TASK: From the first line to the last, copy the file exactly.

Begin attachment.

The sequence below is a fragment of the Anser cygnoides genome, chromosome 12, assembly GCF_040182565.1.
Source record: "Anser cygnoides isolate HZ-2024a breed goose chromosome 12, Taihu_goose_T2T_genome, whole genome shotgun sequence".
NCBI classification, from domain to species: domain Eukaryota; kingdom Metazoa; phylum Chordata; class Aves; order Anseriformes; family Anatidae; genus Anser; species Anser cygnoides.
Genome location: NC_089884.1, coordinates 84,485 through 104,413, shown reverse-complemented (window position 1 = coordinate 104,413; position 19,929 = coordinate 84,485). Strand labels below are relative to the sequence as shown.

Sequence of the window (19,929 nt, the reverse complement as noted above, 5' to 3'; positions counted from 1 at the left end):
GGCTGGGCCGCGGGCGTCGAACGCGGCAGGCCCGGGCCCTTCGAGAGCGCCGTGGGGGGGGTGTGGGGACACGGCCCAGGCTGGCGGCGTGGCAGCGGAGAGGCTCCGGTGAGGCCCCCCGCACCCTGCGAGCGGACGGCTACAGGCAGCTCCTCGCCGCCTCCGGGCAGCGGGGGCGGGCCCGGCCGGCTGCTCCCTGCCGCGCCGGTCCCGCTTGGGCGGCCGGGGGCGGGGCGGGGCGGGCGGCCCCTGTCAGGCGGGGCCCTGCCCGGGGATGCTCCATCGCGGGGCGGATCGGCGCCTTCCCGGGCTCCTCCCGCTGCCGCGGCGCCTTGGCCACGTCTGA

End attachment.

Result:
The sequence below is a fragment of the Anser cygnoides genome, chromosome 12, assembly GCF_040182565.1.
Source record: "Anser cygnoides isolate HZ-2024a breed goose chromosome 12, Taihu_goose_T2T_genome, whole genome shotgun sequence".
NCBI classification, from domain to species: domain Eukaryota; kingdom Metazoa; phylum Chordata; class Aves; order Anseriformes; family Anatidae; genus Anser; species Anser cygnoides.
Genome location: NC_089884.1, coordinates 84,485 through 104,413, shown reverse-complemented (window position 1 = coordinate 104,413; position 19,929 = coordinate 84,485). Strand labels below are relative to the sequence as shown.

Sequence of the window (19,929 nt, the reverse complement as noted above, 5' to 3'; positions counted from 1 at the left end):
GGCTGGGCCGCGGGCGTCGAACGCGGCAGGCCCGGGCCCTTCGAGAGCGCCGTGGGGGGGGTGTGGGGACACGGCCCAGGCTGGCGGCGTGGCAGCGGAGAGGCTCCGGTGAGGCCCCCCGCACCCTGCGAGCGGACGGCTACAGGCAGCTCCTCGCCGCCTCCGGGCAGCGGGGGCGGGCCCGGCCGGCTGCTCCCTGCCGCGCCGGTCCCGCTTGGGCGGCCGGGGGCGGGGCGGGGCGGGCGGCCCCTGTCAGGCGGGGCCCTGCCCGGGGATGCTCCATCGCGGGGCGGATCGGCGCCTTCCCGGGCTCCTCCCGCTGCCGCGGCGCCTTGGCCACGTCTGA